Exercise is a method often implemented by health professionals within western civilisation, who aim to combat the increasing number of people suffering from conditions such as heart disease and obesity. I have developed an awareness of the role exercise plays in maintaining the health of the global population, and how its benefits extend not only to physical health, but social and mental health also. Subsequently, I believe that a degree in sports and exercise science will act as a pivotal stepping-stone, and equip me with the knowledge and research skills necessary to positively impact the well-being of individuals within society. Having read ‘Mindful Running’ by M. L. Havey, I now understand how aerobic activities can alter both body and mind. The concepts discussed within the book influenced me when attending the Sutton Trust summer school programme where I was presented with the opportunity to design my own research project. My investigation aimed to explore the potential that running possesses in alleviating symptoms of depression in young adults. I shadowed multiple personal trainers at my local fitness centre, observing as they aided their clients’ progression towards achieving a set of personalised goals. This insight into the workings of the leisure industry improved my communication skills immensely, as I learned to interact with gym-users in a professional manner.
Additionally, it reinforced my enthusiasm for the subject as I witnessed how exercise can enhance quality of life. For instance, a GP referral used abdominal-focused resistance machines to increase their core strength, benefitting her weakened spine. A year earlier, I spent a week at an outdoor activity centre. Here, I participated in a range of tasks including leading groups of children through obstacle courses, and, alongside instructors, guiding them in a number of orienteering exercises. As well as being extremely enjoyable, the experience allowed me to build upon a variety of existing skills such as leadership and teamwork. Physiology, primarily the cardiovascular system, is a topic that I particularly enjoy. I also believe it to be a crucial component of degree-level physiological studies as a result of its influence on every other bodily system. This is something that the documentary series “Anatomy of” places great emphasis upon working to determine what distinguishes an elite athlete from non-athletes. On watching this I was inspired to research further into the realm of elite sporting performance. Live Science articles such as “How do ski jumpers fall huge distances without breaking their legs?” and “The brutal neuroscience of figure skating: how spinning athletes overcome dizziness” came to my attention as they acknowledged the physics within sport, highlighting the broad nature of the discipline. For four years I attended weekly training sessions and competitive fixtures for Bruton Hockey Club. I continue to play badminton, as I have done for the past five years outside of school. My passion for sport is what lead me to seek the attainment of my UKCC Level One Award for Assistant Coaches in Badminton and NPLQ.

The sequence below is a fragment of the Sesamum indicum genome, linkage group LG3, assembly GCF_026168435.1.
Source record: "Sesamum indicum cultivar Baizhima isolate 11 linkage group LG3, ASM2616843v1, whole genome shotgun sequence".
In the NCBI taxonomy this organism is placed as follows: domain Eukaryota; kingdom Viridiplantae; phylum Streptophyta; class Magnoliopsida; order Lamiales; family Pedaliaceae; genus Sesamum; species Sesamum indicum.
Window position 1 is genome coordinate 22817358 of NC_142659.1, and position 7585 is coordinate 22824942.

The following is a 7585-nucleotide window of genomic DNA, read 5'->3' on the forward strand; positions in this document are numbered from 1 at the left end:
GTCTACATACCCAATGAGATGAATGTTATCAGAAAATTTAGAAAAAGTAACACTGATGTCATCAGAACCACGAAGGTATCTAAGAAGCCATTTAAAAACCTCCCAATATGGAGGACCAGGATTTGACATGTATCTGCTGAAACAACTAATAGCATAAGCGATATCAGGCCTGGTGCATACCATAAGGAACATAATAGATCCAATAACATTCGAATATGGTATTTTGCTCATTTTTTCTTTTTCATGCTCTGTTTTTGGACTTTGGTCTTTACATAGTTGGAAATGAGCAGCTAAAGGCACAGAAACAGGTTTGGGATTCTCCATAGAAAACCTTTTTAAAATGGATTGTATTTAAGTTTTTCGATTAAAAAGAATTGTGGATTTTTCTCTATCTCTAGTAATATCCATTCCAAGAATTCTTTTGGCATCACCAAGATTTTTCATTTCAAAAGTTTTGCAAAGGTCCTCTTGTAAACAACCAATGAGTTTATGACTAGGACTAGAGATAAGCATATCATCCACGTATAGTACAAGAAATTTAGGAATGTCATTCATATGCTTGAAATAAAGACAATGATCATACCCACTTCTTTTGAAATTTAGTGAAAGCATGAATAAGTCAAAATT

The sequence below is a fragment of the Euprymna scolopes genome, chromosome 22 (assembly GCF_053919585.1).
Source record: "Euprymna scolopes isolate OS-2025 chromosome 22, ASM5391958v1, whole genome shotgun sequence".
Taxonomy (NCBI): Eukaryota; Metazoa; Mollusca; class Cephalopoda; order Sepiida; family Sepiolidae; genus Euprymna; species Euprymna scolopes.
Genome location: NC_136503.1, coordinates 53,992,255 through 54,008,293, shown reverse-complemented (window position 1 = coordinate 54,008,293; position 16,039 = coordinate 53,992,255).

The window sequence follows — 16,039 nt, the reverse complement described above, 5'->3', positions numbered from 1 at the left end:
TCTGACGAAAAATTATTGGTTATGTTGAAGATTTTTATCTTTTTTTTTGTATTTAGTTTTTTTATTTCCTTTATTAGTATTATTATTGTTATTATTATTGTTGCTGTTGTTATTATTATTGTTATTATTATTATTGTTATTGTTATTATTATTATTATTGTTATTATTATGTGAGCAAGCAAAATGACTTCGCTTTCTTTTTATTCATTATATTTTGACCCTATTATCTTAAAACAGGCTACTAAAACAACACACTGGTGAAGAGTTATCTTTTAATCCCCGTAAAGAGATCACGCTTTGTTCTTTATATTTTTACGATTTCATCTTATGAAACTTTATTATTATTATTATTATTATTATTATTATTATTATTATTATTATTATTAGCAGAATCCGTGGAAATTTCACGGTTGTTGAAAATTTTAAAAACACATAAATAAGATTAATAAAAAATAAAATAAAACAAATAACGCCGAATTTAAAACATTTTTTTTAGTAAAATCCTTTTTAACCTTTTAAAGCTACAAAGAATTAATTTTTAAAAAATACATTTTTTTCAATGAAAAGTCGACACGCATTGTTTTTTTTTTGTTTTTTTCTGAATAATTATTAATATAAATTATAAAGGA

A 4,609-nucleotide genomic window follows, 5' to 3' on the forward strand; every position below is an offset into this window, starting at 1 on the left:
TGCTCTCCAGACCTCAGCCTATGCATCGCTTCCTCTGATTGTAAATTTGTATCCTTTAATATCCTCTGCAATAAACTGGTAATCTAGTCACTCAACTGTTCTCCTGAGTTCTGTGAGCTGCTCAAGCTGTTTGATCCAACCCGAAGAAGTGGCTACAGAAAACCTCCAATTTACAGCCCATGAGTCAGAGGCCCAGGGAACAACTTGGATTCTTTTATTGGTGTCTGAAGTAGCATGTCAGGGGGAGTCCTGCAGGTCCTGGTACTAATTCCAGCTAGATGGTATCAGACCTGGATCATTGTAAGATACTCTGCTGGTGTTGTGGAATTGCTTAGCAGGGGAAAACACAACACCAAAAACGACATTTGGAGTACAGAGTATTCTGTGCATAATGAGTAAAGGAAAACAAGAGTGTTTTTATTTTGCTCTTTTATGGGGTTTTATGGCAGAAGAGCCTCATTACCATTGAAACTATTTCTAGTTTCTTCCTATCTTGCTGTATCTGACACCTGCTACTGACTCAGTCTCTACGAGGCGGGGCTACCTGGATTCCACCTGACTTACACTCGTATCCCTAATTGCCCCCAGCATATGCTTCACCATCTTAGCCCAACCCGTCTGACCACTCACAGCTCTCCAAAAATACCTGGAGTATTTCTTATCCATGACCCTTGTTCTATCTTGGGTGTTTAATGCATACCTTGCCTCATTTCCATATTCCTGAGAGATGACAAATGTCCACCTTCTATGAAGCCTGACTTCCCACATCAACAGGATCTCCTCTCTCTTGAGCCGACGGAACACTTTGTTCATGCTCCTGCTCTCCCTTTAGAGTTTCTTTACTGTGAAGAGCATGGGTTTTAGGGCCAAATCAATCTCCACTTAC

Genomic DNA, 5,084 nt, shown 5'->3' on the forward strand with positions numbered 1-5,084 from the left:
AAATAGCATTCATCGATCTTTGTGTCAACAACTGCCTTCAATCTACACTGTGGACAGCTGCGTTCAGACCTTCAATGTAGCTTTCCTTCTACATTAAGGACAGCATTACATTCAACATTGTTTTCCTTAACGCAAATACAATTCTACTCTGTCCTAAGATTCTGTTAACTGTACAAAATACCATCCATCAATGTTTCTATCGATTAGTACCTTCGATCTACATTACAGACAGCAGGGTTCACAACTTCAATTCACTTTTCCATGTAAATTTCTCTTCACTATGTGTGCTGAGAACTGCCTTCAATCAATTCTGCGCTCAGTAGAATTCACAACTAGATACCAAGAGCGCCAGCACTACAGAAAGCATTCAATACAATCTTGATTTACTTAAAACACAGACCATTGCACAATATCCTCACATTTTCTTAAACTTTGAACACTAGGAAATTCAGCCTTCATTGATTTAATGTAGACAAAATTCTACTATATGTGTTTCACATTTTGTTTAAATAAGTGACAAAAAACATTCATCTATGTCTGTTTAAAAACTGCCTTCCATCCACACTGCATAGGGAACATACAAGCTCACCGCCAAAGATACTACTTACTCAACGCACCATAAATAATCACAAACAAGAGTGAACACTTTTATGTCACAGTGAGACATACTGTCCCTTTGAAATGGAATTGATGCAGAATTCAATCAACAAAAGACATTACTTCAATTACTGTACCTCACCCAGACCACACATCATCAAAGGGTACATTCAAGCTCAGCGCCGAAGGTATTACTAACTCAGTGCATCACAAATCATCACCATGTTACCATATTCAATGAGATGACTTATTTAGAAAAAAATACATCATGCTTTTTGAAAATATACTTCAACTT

The course taught me importance of values such as self-discipline and maintaining a positive attitude even in the most adverse of situations. I feel that it is the unique ability of sport to instil such values and desirable attributes that has given me the confidence to take on positions of responsibility such as Head Girl of Sexey’s sixth form, pushed me to complete NCS and achieve my Bronze DofE. Participation in sporting activities has played a major part in moulding me as an individual. Not only has it been an emotional outlet for all the stresses and anxieties that accompany daily life, but it has also strengthened my love for physical pursuits and proven to be a decisive influence on my future study and career ambitions.